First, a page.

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A call to reform the PC(USA) ordination process

David B. Wigger, who sits on the Presbytery of the Western Reserve's Committee on Preparation for Ministry, supports an upcoming General Assembly overture.

The Presbytery of the Western Reserve concurs with the Presbytery of the Highlands overture to the 226th General Assembly (2024) to appoint a committee to review the overall Preparation for Ministry process, and to make recommendations for relevant and appropriate changes to the 227th General Assembly (2026).

Samuel, on the Lord’s behalf, travels to Jesse’s home to anoint the king the Lord has ordained.

As a man named Eliab walks by, Samuel is sure he will be the anointed one. And then he receives a word from the Lord: “Do not look on his appearance or on the height of his stature, because I have rejected him, for the Lord does not see as mortals see; they look on the outward appearance, but the Lord looks on the heart” (1 Samuel 16:7).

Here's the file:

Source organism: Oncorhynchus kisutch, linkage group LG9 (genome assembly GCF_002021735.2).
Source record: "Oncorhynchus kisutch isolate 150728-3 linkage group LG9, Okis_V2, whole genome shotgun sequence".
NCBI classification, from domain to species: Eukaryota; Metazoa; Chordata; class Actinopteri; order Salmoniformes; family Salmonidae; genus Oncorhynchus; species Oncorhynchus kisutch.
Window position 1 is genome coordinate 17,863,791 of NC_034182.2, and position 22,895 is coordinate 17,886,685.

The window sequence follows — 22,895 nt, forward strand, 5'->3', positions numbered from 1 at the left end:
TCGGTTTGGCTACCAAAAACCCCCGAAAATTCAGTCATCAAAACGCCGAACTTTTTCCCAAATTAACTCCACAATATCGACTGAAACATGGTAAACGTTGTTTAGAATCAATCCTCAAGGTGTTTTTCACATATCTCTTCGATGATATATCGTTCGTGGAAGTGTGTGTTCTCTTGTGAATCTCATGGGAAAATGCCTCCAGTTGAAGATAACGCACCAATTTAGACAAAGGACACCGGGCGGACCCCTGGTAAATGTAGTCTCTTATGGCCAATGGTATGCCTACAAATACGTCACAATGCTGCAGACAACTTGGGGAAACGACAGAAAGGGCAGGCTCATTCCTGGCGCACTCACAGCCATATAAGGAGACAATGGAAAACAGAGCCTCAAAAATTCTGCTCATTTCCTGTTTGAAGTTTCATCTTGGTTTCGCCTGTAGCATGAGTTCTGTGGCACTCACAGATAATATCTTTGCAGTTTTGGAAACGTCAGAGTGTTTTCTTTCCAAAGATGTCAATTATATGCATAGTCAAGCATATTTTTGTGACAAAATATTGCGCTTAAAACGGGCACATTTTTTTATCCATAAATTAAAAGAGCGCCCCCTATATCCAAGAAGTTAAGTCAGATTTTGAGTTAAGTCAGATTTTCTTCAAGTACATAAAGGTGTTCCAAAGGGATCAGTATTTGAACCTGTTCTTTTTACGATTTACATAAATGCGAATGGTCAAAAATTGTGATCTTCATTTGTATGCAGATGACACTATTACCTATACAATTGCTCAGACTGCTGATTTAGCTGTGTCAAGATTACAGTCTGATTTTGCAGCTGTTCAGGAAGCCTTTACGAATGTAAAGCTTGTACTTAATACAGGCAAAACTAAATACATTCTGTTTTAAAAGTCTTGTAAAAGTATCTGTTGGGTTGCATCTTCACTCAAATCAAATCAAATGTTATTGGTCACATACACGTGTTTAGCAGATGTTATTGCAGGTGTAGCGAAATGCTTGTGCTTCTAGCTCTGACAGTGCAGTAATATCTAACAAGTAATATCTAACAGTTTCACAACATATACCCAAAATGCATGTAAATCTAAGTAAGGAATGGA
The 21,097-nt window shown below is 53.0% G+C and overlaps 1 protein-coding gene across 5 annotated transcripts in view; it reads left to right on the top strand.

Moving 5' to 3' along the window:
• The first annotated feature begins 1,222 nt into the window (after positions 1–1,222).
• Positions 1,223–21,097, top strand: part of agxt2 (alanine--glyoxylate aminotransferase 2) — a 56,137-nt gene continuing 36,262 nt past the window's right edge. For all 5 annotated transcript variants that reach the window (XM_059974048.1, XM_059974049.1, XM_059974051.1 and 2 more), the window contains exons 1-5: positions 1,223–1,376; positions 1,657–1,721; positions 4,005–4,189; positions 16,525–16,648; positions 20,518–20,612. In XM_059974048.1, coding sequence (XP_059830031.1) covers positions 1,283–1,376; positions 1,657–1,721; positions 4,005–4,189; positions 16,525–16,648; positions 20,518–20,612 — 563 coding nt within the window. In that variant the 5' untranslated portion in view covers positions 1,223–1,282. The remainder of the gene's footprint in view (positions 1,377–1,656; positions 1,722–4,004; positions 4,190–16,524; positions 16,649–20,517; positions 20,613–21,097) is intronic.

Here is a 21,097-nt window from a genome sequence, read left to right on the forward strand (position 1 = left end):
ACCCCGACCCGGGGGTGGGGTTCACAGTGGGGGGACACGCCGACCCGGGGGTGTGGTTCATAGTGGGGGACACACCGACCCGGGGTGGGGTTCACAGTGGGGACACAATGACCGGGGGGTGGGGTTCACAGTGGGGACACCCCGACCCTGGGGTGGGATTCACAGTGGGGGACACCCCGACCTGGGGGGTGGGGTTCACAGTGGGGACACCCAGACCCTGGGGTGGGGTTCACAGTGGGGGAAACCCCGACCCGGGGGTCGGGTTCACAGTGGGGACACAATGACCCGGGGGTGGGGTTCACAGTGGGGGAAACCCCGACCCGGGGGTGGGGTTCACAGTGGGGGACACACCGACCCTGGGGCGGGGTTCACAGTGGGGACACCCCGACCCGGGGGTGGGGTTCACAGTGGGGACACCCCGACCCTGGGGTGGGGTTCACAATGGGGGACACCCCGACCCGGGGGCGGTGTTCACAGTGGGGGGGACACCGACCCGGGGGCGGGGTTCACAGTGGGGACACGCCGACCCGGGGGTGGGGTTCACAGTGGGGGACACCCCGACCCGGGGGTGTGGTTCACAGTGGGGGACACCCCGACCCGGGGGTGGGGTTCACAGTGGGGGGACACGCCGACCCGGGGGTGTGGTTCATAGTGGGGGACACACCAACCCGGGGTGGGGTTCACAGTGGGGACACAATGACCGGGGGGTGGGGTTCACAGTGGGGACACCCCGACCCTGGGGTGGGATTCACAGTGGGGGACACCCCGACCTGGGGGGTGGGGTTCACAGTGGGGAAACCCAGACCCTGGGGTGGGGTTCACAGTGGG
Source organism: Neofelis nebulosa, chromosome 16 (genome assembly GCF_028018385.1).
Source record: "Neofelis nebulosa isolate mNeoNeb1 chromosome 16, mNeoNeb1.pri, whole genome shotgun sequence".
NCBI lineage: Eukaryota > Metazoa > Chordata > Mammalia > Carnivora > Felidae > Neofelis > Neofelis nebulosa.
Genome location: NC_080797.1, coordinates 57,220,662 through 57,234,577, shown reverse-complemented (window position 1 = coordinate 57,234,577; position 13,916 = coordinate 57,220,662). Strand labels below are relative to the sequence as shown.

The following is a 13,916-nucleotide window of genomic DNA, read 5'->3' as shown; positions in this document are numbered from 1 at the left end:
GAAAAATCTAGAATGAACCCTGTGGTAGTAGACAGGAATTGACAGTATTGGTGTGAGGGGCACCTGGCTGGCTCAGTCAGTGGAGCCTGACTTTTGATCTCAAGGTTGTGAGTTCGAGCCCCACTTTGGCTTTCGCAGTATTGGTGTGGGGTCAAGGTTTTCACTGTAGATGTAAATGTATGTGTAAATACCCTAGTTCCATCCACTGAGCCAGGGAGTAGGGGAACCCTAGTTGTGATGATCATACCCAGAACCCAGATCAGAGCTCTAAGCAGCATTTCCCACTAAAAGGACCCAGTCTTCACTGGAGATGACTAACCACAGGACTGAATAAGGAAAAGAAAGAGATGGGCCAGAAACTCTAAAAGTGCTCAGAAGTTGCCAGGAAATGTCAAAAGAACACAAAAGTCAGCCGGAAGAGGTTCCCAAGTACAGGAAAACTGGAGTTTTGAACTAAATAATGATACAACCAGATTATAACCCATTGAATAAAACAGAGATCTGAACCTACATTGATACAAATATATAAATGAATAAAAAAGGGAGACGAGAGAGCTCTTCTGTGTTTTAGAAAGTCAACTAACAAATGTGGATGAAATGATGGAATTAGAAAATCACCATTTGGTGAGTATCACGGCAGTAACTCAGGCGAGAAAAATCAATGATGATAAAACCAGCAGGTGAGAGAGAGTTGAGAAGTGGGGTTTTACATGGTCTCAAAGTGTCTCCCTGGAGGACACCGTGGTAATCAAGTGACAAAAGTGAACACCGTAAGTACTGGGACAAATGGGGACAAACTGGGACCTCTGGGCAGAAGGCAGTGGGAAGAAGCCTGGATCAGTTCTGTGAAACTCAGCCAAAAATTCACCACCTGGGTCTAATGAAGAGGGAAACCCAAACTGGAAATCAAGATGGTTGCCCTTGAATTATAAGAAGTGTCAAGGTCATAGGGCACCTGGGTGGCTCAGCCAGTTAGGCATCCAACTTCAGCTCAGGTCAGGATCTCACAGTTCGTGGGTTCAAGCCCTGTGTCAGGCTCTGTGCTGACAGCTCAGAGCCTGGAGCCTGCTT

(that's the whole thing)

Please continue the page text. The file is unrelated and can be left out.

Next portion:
I joined my presbytery’s Committee on Preparation for Ministry shortly after I completed the ordination process. This is my sixth and final year on the committee. In one way or another, I have spent more than a decade entangled in how the PC(USA) prepares our future Ministers of Word and Sacrament.

There is an elegance, a beauty and a sacredness in our process. It has been my absolute honor to walk alongside those who have sensed a call, sometimes a whisper, as they prepare for a life of ministry. But over the years, it has become increasingly evident that our system for preparation needs re-evaluation. Amid the process’ beauty, there is room for reform.

Amid the process’ beauty, there is room for reform.

Our system of preparation works fine for many. For those of us who were born into the Presbyterian church, raised by Presbyterian leaders and educated in Presbyterian institutions, the path is long but relatively easy. For those of us who heard a call when we were young, started the ordination process at least three years before we were ready to be ordained, and excel at test-taking, writing and recall, our system works neatly. In other words, if we “look the part” as Eliab did, as I do, the process can work.